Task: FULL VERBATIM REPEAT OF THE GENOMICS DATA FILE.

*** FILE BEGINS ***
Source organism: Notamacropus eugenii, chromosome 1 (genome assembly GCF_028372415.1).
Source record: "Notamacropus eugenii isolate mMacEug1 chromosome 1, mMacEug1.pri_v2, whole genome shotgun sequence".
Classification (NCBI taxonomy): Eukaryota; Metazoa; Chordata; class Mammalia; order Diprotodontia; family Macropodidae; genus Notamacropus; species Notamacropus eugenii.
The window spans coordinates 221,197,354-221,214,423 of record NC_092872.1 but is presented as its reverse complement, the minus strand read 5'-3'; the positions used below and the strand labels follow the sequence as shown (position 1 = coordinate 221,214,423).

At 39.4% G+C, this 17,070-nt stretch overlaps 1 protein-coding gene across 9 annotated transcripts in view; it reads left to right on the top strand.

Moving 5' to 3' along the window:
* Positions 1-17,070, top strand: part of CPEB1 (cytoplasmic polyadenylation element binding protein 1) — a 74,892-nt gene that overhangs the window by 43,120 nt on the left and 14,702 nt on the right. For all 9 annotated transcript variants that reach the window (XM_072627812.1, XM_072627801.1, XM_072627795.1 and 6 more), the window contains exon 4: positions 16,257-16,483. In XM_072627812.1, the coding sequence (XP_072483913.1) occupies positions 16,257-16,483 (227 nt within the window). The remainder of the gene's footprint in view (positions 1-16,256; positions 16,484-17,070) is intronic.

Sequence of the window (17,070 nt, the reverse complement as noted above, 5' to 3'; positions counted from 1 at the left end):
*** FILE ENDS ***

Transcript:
Source organism: Notamacropus eugenii, chromosome 1 (genome assembly GCF_028372415.1).
Source record: "Notamacropus eugenii isolate mMacEug1 chromosome 1, mMacEug1.pri_v2, whole genome shotgun sequence".
Classification (NCBI taxonomy): Eukaryota; Metazoa; Chordata; class Mammalia; order Diprotodontia; family Macropodidae; genus Notamacropus; species Notamacropus eugenii.
The window spans coordinates 221,197,354-221,214,423 of record NC_092872.1 but is presented as its reverse complement, the minus strand read 5'-3'; the positions used below and the strand labels follow the sequence as shown (position 1 = coordinate 221,214,423).

At 39.4% G+C, this 17,070-nt stretch overlaps 1 protein-coding gene across 9 annotated transcripts in view; it reads left to right on the top strand.

Moving 5' to 3' along the window:
* Positions 1-17,070, top strand: part of CPEB1 (cytoplasmic polyadenylation element binding protein 1) — a 74,892-nt gene that overhangs the window by 43,120 nt on the left and 14,702 nt on the right. For all 9 annotated transcript variants that reach the window (XM_072627812.1, XM_072627801.1, XM_072627795.1 and 6 more), the window contains exon 4: positions 16,257-16,483. In XM_072627812.1, the coding sequence (XP_072483913.1) occupies positions 16,257-16,483 (227 nt within the window). The remainder of the gene's footprint in view (positions 1-16,256; positions 16,484-17,070) is intronic.

Sequence of the window (17,070 nt, the reverse complement as noted above, 5' to 3'; positions counted from 1 at the left end):